Every government contract contains implied duties, such as the duty to cooperate and the duty of good faith and fair dealing. Such implied duties generally prohibit one party from interfering with the other’s performance or taking actions that undermine the other’s expected benefit of the bargain.

Implied duties offer important protections when an issue is not clearly addressed in the text of the agreement. But courts have been reluctant to apply them in a way that overrides express contract language. A party generally does not breach the duty of good faith and fair dealing, for example, simply by exercising a right that is expressly provided in the contract.

But the government does not have carte blanche. Even if there is express language that gives the government a certain right, the government cannot exercise that right unreasonably or in a way that interferes with the contractor’s performance. In Agility Public Warehousing Company KSCP v. Mattis, No. 2016-1265 (Fed. Cir. Apr. 4, 2017), for example, the Federal Circuit explained that the government can breach the duty of good faith and fair dealing even if its conduct is otherwise consistent with the express terms of a contract.

Airmen serve dinner in the field in a mobile kitchen trailer during Global Medic 13 on Fort McCoy, Wis., July 16, 2013. The food service specialists are assigned to the 940th Force Support Squadron, Beale Air Force Base, Calif.
Source: DOD Image Library

Continue Reading Can the government contract around the duty of good faith and fair dealing?

Claims for personal injuries that can be connected in some way to construction work often include allegations that the contractor was negligent. Even if the injured party sues only the property owner, the owner will often seek to pass this liability through to the contractor. In many states, such negligence claims are barred by the acceptance doctrine, which limits contractor liability to third parties for injuries that occur after the owner has accepted the work.

A recent decision by the Missouri Court of Appeals illustrates and applies this rule. In Wilson v Dura-Seal and Stripe, Inc., No. ED 104570 (Mo. Ct. App. Mar 21, 2017), the plaintiff alleged that she tripped in an area paved by Dura-Seal and Stripe, Inc. Dura-Seal paved a drive lane, but the paving did not extend all the way to the curb. The result was a gutter area and a resulting height differential. Ms. Wilson claimed she tripped on and because of the height differential.  Ms. Wilson sued the school district for which Dura-Seal did the work. The school district then sued Dura-Seal.

The trial court granted summary judgment for Dura-Seal because the work had been accepted. The court of appeals affirmed. Under Missouri law, a contractor is not liable for third party personal injuries after the owner accepts the work. The acceptance doctrine is founded on the assumption that the owner has made a reasonably careful inspection of the work of the contractor and the owner knows of the defects, if any. The owner then “accepts the defects and negligence that caused them as his own.” Continue Reading How the acceptance doctrine protects Missouri contractors from personal injury liability

Photo by Richard MasonerMost court cases filed on the heels of a Department of Labor investigation focus on misconduct by a contractor. In that respect, the Fifth Circuit’s recent decision in Gate Guard Services, L.P. v. Perez, 792 F.3d 554 (5th Cir. 2015), is unusual. The case is the result of an action by a contractor challenging misconduct by the Department of Labor. According to the decision, DOL investigators and attorneys acted unethically, frivolously, and in bad faith. Ultimately, DOL was forced to close the investigation by making a $1.5 million payment to the contractor.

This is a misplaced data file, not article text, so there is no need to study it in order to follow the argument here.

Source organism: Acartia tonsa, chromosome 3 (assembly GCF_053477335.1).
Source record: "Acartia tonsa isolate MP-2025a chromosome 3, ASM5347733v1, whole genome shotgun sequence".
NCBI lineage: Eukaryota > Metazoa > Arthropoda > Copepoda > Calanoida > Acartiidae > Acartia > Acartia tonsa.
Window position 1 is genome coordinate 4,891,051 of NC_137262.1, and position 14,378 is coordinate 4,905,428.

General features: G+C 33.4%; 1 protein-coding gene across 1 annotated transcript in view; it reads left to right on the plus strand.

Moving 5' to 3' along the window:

What happened? Gate Guard provides gate attendants at remote drilling sites for oilfield operators. The gate attendants remain at the drilling sites and record the license plates of vehicles entering and leaving the site. Because many locations are isolated, attendants often live on site and Gate Guard hires service technicians to deliver supplies to them. Gate Guard considers attendants to be independent contractors and pays them between $100 and $175 per day.

In July 2010, DOL investigator David Rapstine received a tip that Gate Guard had misclassified its gate attendants as independent contractors instead of employees. If that were true, Gate Guard would be violating the Fair Labor Standards Act by not paying overtime and by not keeping detailed time records. Rapstine had little training or experience in contractor misclassification cases, but he decided to open an investigation.  Continue Reading Gate Guard Services—the 1.5 million consequences of bad faith conduct by DOL investigators and attorneys

PSBCA sealThe first Board of Contract Appeals to fully enter the digital age is the Postal Service Board of Contract Appeals, which recently issued new rules on electronic filing.  Although the PSBCA hears claims against the agency that provides U.S. Mail, that method of filing will no longer be allowed (absent permission). The Postal Service, however, is not a Luddite agency and has embraced modern technology in running its business.

Effective July 2, 2015, PSBCA filings must be made electronically unless permission to submit physical filings is requested and obtained. The website for electronic filing is https://uspsjoe.justware.com/JusticeWeb.  Online filers must use this exact web address. Omitting the initial “https://” – or the final “justiceweb” – results in an error message.  To assist users, the Board has created a PSBCA tutorial on electronic filing. Continue Reading U.S. Postal Service board enters the digital age

You read the agency’s solicitation and realize the specifications are written around a competitor’s product and your product does not qualify. You alert the government to the issue to no avail. Where do you turn?  This can be the ideal situation to lodge a pre-award protest of the specifications.